“Every woman knows that there is being nice, and being a pushover, and it is not always easy for some of us to tell which side of that line we’re on until it’s too late.”
At least a week ago at this point, I came across the headline: A Daughter Too Kind for Her Own Good on the New York Times Motherlode blog. Unlike most of the hundreds of titles I read daily – between scanning Twitter, Facebook, LinkedIn, WordPress feeds and my own e-mail – this caught my attention. “What do you mean ‘too kind’,” I thought. Even without reading the article, I stopped to consider how I myself might be too kind.
See, I tend to lean on being nice and making friend to get what I want. I have a pretty hard time seeing the value in “playing hardball” or whatever you want to call what I usually consider being a jerk. Behaviors like yelling, being demanding about details and persistence until I get my way just aren’t part of my style. It actually makes me pretty uncomfortable.
So today, I finally sat down and read the article I bookmarked weeks ago to address my fear that I am, in fact, too nice. I couldn’t help but reflect on all the moments I, too, was told to be nice instead of standing up for myself and how that might impact my decision making skills today; my “seat at the table” – whatever the hell that’s supposed to mean. Like the article said, “every woman knows that there is being nice, and being a pushover.”
Not sure what the line is between nice and pushover but as I watch social media comments erupt and feedback advice pop up every day, I can’t help but think this whole “being nice” thing is a sham and it’s playing out in the workplace. We have a generation of kids out there with a pile of plastic trophies instead of tactics for being honest and saying the hard thing, even if it isn’t the popular one. How do we teach young generations the value of being nice but not being a doormat?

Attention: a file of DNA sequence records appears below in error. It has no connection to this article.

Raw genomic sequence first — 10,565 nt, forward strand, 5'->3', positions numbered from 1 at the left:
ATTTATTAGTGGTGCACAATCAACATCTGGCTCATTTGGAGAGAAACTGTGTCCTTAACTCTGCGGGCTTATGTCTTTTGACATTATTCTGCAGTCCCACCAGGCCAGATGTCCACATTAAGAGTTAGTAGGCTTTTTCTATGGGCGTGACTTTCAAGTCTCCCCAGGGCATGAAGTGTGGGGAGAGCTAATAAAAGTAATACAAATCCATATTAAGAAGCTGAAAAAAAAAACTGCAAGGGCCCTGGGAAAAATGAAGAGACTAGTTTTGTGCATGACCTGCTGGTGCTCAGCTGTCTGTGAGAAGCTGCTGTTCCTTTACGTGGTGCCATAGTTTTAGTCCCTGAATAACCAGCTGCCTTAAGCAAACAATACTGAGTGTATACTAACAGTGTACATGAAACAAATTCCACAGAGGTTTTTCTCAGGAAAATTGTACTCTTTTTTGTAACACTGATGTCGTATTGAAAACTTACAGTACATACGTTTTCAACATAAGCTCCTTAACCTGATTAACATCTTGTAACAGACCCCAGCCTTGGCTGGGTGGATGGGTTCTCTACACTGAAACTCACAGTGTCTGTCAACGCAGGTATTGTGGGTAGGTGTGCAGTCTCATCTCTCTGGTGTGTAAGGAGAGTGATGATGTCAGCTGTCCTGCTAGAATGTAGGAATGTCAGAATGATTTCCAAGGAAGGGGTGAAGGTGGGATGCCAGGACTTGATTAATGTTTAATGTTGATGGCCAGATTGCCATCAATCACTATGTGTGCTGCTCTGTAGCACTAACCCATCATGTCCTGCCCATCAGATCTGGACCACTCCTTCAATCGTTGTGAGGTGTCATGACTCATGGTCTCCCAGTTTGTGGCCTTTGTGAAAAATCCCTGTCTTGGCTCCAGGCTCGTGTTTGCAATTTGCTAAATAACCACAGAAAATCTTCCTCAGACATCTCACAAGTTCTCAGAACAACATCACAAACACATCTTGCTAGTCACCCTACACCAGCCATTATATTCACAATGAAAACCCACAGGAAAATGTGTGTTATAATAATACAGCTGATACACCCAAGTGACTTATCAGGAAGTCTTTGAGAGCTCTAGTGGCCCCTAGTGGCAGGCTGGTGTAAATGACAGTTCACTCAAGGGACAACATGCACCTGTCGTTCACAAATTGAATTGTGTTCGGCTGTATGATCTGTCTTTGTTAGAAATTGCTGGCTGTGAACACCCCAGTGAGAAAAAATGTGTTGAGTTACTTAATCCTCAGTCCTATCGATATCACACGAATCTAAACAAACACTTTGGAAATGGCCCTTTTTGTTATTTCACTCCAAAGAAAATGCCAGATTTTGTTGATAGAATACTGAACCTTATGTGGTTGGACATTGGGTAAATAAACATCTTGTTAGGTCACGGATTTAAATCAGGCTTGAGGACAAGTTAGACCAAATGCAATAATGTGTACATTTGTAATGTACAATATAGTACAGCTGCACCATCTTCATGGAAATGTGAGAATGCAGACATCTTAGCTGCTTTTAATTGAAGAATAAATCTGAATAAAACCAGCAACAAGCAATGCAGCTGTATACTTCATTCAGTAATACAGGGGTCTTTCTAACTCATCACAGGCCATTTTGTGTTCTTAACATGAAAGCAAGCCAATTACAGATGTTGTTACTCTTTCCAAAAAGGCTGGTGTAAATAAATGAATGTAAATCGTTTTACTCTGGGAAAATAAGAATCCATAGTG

We have to teach them about feedback. Accepting it. Shutting up to listen for a half a second. Doing something with that information. Developing a feedback style that reflects on the person they’re giving the feedback to in the first place. Teach them that being kind is ok as long as you’re being kind to yourself first.
I doubt it will ever be perfect. Giving feedback won’t always go smoothly but it has to happen. We have to coach through the uncomfortable instead of encouraging people to be nice.
Kat Kibben [they/them] is a keynote speaker, writing expert, and LGBTQIA+ advocate who teaches hiring teams how to write inclusive job postings that will get the right person to apply faster.
Before founding Three Ears Media, Katrina was a CMO, Technical Copywriter, and Managing Editor for leading companies like Monster, Care.com, and Randstad Worldwide. With 15+ years of recruitment marketing and training experience, Katrina knows how to turn talented recruiting teams into talented writers who write for people, not about work.
Today, Katrina is frequently featured as an HR and recruiting expert in publications like The New York Times, Chicago Tribune, and Forbes. They’ve been named to numerous lists, including LinkedIn’s Top Voices in Job Search & Careers. When not speaking, writing, or training, you’ll find Katrina traveling the country in their van or spending some much needed downtime with the dogs that inspired the name Three Ears Media.